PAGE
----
posterous
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Posterous Growing At More Than 700 Percent a Year

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Somewhere in between full blogging platforms like WordPress and the 140-character limit of Twitter, true microblogging sites like Tumblr and Posterous are taking off. I call these true microblogging sites because they are designed for quick hits but can support photos, themes, and other more blog-like features. Tumblr has been around longer and is getting quite big (23 million monthly unique global visitors, according to Quantcast) , but the younger Posterous is also seeing some decent growth.

According to Quantcast, Posterous has 5.3 million monthly unique global visitors, with 2.2 million in the U.S. (Both Posterous and Tumblr are directly measured by Quantcast). If you look at the Quantcast chart above, you can see the different growth spurts Posterous has gone through. The first year after its launch in June, 2008, it’s growth was pretty gradual. But then, almost a year ago, it introduced an iPhone app which allows users to post their photos and thoughts directly to their Posterous blogs. One of the main uses of Posterous is to share photos with some commentary.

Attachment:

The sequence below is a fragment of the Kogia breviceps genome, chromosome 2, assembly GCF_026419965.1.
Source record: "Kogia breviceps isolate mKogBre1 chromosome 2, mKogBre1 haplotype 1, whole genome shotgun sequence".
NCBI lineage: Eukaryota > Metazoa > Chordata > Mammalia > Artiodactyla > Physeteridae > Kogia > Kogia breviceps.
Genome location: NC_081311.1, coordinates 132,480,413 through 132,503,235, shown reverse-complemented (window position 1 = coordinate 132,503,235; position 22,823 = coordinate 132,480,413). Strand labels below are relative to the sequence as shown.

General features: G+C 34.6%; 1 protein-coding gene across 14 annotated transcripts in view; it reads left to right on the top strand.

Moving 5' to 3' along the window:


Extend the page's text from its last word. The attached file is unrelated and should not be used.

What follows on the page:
Then earlier this year it started integrating more tightly with Twitter through its Post.ly service, and kept steadily adding new features throughout the year.

Currently the company is trying to fuel growth through a switching campaign targeted at 15 competing services such as Ning and Twitpic, which is getting it in some hot water.

Even taking the more conservative estimates from comScore, which shows Posterous with only 2.5 million worldwide unique visitors in May, 2010, the site is up 700 percent since comScore started collecting data 11 months prior. It is safe to assume that the annual growth is north of 700 percent. Tumblr, by comparison, is up 174 percent during the same period (off a much larger base of users, which comScore estimates 10.7 million worldwide unques in May, 2010). Both are growing spectacularly because when you lower the barriers to publishing, the posts (and audience) will follow.

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